Blocks are a core material in a preschool classroom. Teachers should read The Block Book, edited by Elizabeth Hirsch, to understand fully the developmental basis behind the various stages of block building and for ideas about implementing a block program.

Like art work, block building with young children emphasizes the process, not the product. Children cannot use materials for representational purposes (building a house) until they have explored the various physical properties of the materials. The youngest children may need to mouth and bang blocks. As they grow and their understanding of what they can and cannot do with blocks matures, children will use blocks in ways that seem more appropriate to adults. This is the time to apply motivation similar to that with art materials. Instead of "What are you building?" (product-oriented statement), hand the child a block and ask, "Where will you use this one?" Rather than suggesting that the child have a product in mind, you are encouraging the child to continue the process of building.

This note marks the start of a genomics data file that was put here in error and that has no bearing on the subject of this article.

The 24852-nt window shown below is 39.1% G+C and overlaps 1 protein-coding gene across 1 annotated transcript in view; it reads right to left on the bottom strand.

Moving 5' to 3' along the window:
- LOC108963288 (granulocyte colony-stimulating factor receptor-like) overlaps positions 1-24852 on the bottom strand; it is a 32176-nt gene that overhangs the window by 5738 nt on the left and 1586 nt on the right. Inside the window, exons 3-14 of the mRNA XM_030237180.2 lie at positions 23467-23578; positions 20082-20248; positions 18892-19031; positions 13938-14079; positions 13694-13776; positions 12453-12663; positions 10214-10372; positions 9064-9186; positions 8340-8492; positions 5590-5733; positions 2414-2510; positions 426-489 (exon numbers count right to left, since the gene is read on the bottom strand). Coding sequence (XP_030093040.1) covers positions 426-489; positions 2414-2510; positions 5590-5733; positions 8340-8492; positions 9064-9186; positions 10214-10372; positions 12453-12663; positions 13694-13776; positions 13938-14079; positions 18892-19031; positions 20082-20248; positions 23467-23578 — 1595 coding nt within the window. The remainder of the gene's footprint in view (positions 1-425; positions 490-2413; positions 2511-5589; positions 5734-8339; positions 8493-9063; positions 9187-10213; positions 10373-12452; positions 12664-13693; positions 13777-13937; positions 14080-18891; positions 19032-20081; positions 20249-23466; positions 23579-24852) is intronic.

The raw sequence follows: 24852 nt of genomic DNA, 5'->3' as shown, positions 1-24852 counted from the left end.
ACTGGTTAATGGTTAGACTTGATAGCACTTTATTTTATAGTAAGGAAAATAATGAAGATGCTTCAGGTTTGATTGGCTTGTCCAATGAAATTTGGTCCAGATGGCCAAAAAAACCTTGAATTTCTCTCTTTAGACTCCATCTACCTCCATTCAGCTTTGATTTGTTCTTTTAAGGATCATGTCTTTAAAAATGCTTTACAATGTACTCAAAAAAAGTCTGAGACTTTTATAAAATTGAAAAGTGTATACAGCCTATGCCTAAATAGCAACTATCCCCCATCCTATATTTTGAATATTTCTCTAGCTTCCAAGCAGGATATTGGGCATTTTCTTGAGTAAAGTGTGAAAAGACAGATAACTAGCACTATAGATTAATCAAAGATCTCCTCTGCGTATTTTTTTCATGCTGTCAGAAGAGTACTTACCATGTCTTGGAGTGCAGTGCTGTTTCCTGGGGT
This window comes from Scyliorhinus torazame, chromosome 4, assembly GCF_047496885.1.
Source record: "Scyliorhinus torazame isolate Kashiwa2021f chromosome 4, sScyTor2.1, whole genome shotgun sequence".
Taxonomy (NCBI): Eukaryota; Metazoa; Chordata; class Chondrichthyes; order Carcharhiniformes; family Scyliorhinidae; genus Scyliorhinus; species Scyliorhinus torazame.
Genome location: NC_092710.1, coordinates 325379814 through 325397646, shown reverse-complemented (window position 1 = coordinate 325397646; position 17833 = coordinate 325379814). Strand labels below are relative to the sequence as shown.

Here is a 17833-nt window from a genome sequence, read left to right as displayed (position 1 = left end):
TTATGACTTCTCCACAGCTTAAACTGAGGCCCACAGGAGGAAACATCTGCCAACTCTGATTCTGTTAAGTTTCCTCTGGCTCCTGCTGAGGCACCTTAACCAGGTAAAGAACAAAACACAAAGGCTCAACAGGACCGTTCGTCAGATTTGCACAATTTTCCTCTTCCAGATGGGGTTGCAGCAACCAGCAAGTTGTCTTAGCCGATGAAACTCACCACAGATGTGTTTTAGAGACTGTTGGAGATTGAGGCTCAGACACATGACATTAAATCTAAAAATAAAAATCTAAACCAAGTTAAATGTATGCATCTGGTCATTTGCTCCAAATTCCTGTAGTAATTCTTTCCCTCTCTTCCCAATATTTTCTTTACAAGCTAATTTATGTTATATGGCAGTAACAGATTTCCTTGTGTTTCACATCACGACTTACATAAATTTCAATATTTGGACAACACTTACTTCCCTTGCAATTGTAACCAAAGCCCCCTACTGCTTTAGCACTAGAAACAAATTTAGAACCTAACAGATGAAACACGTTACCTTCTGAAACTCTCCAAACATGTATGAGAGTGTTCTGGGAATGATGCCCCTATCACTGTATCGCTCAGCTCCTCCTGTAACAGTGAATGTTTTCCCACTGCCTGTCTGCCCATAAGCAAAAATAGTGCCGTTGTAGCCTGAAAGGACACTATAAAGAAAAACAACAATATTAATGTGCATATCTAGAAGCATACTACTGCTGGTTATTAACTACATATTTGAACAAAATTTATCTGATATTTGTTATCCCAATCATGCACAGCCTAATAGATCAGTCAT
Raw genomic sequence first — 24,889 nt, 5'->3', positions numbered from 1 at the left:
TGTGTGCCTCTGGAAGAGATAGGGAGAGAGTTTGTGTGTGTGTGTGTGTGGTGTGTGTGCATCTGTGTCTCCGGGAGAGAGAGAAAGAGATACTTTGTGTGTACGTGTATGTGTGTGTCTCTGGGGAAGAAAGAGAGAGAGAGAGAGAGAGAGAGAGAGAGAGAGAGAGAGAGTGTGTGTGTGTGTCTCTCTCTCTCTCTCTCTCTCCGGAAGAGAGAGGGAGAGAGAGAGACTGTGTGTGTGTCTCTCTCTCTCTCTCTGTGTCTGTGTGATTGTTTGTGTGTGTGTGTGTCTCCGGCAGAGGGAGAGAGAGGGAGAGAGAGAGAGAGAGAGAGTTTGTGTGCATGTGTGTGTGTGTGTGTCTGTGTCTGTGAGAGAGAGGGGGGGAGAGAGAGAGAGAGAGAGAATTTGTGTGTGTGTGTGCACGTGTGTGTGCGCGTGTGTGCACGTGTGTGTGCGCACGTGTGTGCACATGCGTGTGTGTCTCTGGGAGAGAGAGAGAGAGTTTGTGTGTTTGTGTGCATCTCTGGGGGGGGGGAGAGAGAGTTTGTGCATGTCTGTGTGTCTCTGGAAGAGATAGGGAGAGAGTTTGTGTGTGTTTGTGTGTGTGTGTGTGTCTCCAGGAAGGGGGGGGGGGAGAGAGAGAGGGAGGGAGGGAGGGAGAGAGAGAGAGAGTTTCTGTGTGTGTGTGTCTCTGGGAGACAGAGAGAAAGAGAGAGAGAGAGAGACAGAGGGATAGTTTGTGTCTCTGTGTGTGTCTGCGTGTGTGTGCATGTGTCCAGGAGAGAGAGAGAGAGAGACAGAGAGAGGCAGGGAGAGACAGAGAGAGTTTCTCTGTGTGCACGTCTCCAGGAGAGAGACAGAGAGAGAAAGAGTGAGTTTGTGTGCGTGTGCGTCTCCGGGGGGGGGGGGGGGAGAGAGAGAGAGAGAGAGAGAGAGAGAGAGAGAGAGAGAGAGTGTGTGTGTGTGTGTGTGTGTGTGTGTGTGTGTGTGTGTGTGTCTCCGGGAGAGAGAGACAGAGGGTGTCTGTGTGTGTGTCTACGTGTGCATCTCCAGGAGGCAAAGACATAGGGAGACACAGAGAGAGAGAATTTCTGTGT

Children need to be taught to respect each others block buildings. Rules do need to be imposed. Block buildings may not be knocked down and blocks may not be thrown. Children who are using blocks in a potentially dangerous way may need either one-on-one help using the blocks or to be redirected to another activity.